Director – Guilermo Del Toro
Writers – Guilermo Del Toro, Matthew Robins
Starring – Mia Wasikowa, Tom Hiddlestone, Jessica Chastain, Charlie Hunman
In my desire to composite a list of ten films all horror fans must see from 2015, I’ve decided to watch as many as humanly possible. Next on the list comes Del Toro’s return to the genre, Crimson Peaks, which alongside It Follows, and the as-of-yet unreleased The Witch, has been considered a part of horror’s recent revival in quality, and was genuinely considered bloody scary. Featuring a stellar cast, and the visionary who brought us the magnificent Pan’s Labyrinth, what could possibly go wrong? The answer is a lot.
In 1887, young Edith Cushing (Wasikowa), daughter of wealthy businessman Carter Crushing (Jim Beaver), is visited by the ghost of her dead mother, who warns her to stay away from Crimson Peaks. Fourteen years later, supposedly wealthy Baron, Thomas Sharpe (Hiddlestone), arrives in America to ask for Cushing’s support in a clay mining endeavour, meanwhile winning the favour of young Edith. After turning him down initially, and then discovering a dark secret about Sharpe, Cushing agrees to finance his project on the condition he breaks his daughter’s heart, and promises to leave America. He does so, but in a twist of fate, Cushing is murdered later that night by an unknown assailant. With her father gone, Edith falls for Sharpe’s charms and moves to their run-down mansion atop a clay mine, and lives with his frosty and un-endearing sister Lucille (Chastain). Pretty soon bad happenings begin, and a mystery begins to unfold, as Cushing’s physician Dr.McMichael attempts to discover the truth back home.
Firstly, let’s talk about colour. The use of filters and editing throughout this film is erratic to say the least. Sometimes it’s a striking green (like The Matrix sequels), more towards the beginning, and it takes you right out of the story as it just feels overly stylised. Then, towards the end, the colour scheme takes a dramatic shift and puts a grey tint on things, which is actually really good, mostly when done outside. It’s erratic and inconsistent, and ruins the cinematography which is mostly good, and occasionally excellent.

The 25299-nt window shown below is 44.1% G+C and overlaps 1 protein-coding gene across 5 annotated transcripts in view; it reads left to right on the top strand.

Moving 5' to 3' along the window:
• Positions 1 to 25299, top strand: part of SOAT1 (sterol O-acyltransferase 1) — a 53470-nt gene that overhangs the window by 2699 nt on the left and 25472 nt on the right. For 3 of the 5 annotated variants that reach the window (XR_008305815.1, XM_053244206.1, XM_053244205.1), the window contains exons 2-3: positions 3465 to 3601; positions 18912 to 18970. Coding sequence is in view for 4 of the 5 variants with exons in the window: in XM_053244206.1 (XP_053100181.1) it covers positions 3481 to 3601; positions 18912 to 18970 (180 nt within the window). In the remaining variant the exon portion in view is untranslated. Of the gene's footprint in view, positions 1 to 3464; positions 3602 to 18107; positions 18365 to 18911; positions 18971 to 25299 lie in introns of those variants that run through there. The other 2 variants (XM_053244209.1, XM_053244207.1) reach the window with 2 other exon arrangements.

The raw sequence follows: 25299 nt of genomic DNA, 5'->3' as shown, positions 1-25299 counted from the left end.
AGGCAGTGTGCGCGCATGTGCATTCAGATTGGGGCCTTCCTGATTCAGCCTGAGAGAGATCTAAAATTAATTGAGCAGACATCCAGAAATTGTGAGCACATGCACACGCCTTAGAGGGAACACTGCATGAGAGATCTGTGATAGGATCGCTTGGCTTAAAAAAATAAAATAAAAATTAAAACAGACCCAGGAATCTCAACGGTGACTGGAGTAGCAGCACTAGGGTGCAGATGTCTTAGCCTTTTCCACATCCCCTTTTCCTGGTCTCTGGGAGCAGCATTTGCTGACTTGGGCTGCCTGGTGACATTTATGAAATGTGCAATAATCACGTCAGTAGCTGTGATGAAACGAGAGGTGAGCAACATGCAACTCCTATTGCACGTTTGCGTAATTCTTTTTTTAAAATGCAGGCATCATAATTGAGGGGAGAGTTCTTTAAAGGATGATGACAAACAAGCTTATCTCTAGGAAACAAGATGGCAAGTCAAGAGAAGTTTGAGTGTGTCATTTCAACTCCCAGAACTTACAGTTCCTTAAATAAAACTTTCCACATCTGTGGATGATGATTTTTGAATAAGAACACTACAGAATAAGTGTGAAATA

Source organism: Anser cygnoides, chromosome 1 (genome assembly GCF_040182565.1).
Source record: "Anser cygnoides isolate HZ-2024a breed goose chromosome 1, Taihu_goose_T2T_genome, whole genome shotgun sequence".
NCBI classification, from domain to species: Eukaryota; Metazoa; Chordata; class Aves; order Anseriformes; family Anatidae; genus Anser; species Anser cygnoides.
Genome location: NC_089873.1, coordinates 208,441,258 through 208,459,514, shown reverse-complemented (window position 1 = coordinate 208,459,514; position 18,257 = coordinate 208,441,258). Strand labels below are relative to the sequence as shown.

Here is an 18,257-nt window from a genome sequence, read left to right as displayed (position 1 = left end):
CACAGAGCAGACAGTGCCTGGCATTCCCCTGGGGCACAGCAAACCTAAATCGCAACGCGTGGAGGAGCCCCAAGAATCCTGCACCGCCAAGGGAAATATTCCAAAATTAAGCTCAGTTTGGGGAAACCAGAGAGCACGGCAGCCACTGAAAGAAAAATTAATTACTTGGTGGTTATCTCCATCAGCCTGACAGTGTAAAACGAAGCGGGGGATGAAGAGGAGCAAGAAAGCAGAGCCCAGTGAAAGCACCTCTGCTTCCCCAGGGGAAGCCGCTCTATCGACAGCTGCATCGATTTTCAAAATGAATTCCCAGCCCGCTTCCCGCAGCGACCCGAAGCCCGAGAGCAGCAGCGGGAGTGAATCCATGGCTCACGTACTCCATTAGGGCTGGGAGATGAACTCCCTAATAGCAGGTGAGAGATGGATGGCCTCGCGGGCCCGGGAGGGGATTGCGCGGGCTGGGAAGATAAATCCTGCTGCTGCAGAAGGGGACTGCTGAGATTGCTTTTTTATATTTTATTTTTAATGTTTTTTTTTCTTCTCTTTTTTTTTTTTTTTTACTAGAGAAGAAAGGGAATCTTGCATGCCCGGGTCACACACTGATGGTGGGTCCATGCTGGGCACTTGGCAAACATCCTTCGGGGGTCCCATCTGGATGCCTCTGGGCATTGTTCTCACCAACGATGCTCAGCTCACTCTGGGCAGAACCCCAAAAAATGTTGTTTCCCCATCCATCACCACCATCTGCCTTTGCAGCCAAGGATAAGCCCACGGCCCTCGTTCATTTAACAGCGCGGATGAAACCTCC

The ghosts, which were the film’s major marketing point, are CGI monstrosities, in all the bad ways. They look more odd than terrifying, and the fact that they are pretty poorly rendered makes them almost laughable. If one compares it to Del Toro’s prosthetic work on Pan’s Labyrinth, the difference is remarkable. They simply don’t work at all, and for me dragged the whole thing down.
The story is sadly predictable; I had it pretty much entirely pegged half way through, including every single twist, which is worrying. Great cinema leaves you guessing and wondering, and this all very ‘well, I saw that coming.’ The screenplay is almost sadly predictable.
The characterisation is also really poor, and extremely disappointing. Edith is a writer; this means she should be intelligent and full of intuition, at least one would assume. Instead, she has the intuition of a loaf of bread. Lord Sharpe is simply broody, and a charisma and charm vacuum. Strange, because Hiddlestone is a pretty charismatic fella. Arguably, the most interesting character is Lucille, Sharpe’s sister; she genuinely has an underlying sense of mystique and wonder to her. Unfortunately, she’s frosty from the start, so any ambiguity is out the window.
The tension is non-existent, I’m not even sure if I’d call this a horror film. If it was meant to be one, it completely missed the mark. It comes off more as a mystery film with ghosts in it…for some reason. Like an odd Hardy Boys spin off featuring the ghosts from The Pirates Of The Carribbean franchise, culminating in incest.
Oddly the film morphs into a slasher movie for the last third, that part is actually pretty bloody great. It’s quite tense, well shot, well executed, violent without being overkill…it works. Just a shame it comes right at the end, when it feels a little too late. It also hints at a much more interesting movie that could have possibly happened.
All said and done, in a year in which horror was reborn from the ashes like a great bloody phoenix, Crimson Peak has to be considered potentially the weakest of them all. Devoid of any mystery or suspense, as everything is sadly predictable, the film is left as absolutely nothing. A pointless exercise for all involved.